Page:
• It is given as a shot into a vein.

What do I do if I miss a dose?

  • Call your doctor to find out what to do.

What are the side effects of oxacillin that I need to call my doctor about immediately?

WARNING/CAUTION: Even though it may be rare, some people may have very bad and sometimes deadly side effects when taking a drug. Tell your doctor or get medical help right away if you have any of the following signs or symptoms that may be related to a very bad side effect:

  • Signs of an allergic reaction, like rash; hives; itching; red, swollen, blistered, or peeling skin with or without fever; wheezing; tightness in the chest or throat; trouble breathing, swallowing, or talking; unusual hoarseness; or swelling of the mouth, face, lips, tongue, or throat.
  • Signs of liver problems like dark urine, feeling tired, not hungry, upset stomach or stomach pain, light-colored stools, throwing up, or yellow skin or eyes.
  • Signs of kidney problems like unable to pass urine, change in how much urine is passed, blood in the urine, or a big weight gain.
  • Very bad dizziness or passing out.
  • Muscle or joint pain.
  • Mouth irritation.
  • Feeling very tired or weak.
  • Very bad belly pain.
  • Diarrhea is common with antibiotics. Rarely, a severe form called C diff–associated diarrhea (CDAD) may happen. Sometimes, this has led to a deadly bowel problem (colitis). CDAD may happen during or a few months after taking antibiotics. Call your doctor right away if you have stomach pain, cramps, or very loose, watery, or bloody stools. Check with your doctor before treating diarrhea.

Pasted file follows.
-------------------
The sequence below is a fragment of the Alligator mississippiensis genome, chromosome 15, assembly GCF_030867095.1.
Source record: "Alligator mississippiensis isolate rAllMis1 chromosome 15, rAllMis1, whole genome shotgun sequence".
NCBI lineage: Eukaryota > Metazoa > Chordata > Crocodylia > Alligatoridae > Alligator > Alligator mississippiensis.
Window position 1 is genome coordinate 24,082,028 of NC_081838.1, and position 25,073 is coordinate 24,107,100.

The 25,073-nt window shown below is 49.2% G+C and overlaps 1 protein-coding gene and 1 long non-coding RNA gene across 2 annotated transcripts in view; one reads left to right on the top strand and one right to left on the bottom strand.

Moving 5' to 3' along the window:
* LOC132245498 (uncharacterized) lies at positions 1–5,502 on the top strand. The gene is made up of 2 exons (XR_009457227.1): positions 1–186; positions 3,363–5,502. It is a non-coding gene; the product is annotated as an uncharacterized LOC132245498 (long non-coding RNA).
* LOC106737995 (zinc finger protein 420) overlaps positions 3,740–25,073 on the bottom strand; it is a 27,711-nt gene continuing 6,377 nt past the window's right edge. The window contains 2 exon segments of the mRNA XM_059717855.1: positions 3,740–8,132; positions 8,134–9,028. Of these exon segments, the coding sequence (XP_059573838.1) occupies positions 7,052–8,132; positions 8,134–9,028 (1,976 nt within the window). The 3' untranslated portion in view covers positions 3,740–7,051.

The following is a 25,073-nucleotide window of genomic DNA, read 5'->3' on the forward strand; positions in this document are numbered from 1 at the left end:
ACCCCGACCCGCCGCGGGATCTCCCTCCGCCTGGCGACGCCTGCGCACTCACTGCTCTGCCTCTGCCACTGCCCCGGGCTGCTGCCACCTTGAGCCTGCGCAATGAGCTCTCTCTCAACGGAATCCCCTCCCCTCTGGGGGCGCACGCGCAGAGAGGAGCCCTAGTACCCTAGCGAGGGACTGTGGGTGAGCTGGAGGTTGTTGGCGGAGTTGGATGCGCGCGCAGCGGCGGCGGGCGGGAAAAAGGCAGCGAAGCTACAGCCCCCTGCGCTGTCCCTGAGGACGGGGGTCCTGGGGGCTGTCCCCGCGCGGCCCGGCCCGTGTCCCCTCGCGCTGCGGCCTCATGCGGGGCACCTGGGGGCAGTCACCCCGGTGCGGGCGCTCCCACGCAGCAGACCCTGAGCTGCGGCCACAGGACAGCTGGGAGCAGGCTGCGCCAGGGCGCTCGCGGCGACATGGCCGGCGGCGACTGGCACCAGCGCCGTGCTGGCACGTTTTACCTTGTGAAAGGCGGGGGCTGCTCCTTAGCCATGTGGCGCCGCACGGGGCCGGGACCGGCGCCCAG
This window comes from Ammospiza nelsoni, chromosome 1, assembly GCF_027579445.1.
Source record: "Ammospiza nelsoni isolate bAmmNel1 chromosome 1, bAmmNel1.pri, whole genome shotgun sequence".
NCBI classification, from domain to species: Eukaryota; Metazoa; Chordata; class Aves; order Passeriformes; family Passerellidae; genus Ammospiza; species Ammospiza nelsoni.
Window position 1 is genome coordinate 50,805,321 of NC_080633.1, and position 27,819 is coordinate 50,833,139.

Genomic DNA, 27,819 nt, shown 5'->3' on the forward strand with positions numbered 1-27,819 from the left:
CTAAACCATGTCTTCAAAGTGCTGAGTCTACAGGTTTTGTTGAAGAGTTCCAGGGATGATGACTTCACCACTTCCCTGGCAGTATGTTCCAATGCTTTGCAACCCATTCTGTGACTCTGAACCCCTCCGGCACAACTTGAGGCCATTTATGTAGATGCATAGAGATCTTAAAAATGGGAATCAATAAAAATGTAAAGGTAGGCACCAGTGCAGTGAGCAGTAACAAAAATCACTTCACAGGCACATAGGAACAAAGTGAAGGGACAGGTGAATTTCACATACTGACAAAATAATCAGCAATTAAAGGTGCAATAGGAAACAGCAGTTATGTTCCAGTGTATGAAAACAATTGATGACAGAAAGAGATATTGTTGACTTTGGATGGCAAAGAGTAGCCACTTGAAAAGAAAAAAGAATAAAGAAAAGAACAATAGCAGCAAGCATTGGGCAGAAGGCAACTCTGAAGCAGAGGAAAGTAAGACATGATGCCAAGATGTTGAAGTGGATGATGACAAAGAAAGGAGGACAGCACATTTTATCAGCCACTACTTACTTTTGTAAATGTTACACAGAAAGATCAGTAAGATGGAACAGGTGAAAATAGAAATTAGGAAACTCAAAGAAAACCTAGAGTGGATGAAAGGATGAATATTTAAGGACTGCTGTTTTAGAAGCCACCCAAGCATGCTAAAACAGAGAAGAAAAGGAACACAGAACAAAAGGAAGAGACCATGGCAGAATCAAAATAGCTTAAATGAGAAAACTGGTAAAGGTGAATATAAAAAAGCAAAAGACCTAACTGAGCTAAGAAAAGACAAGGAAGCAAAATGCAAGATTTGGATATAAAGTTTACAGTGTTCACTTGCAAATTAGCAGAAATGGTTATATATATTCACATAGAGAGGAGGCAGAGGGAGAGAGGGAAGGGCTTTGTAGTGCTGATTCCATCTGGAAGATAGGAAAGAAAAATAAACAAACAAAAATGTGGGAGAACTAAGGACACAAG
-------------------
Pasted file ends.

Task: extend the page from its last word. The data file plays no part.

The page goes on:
• Rarely, low blood cell counts have happened with oxacillin. Call your doctor right away if you have any unexplained bruising or bleeding; signs of infection like fever, chills, or sore throat; or feel very tired or weak.

What are some other side effects of oxacillin?

All drugs may cause side effects. However, many people have no side effects or only have minor side effects. Call your doctor or get medical help if any of these side effects or any other side effects bother you or do not go away:

  • Upset stomach or throwing up.
  • Diarrhea.
  • Change in tongue color.

These are not all of the side effects that may occur. If you have questions about side effects, call your doctor. Call your doctor for medical advice about side effects.

You may report side effects to the FDA at 1-800-332-1088. You may also report side effects at https://www.fda.gov/medwatch.

If overdose is suspected:

If you think there has been an overdose, call your poison control center or get medical care right away. Be ready to tell or show what was taken, how much, and when it happened.

How do I store and/or throw out oxacillin?

  • If you need to store oxacillin at home, talk with your doctor, nurse, or pharmacist about how to store it.



PACKAGE LABEL- PRINCIPAL DISPLAY – Oxacillin 1 gram Carton Label

  •  NDC 63323-813-20
    for Injection, USP
    1 gram per vial
    Buffered-For Intramuscular or Intravenous use
    Rx only
    10 x 1 gram
    Single Dose Vials


PACKAGE LABEL- PRINCIPAL DISPLAY – Oxacillin 2 gram Vial Label

  • NDC 63323-812-01
    for Injection, USP
    2 grams per vial
    Buffered-For Intramuscular or Intravenous use
    Rx only
2 gram vial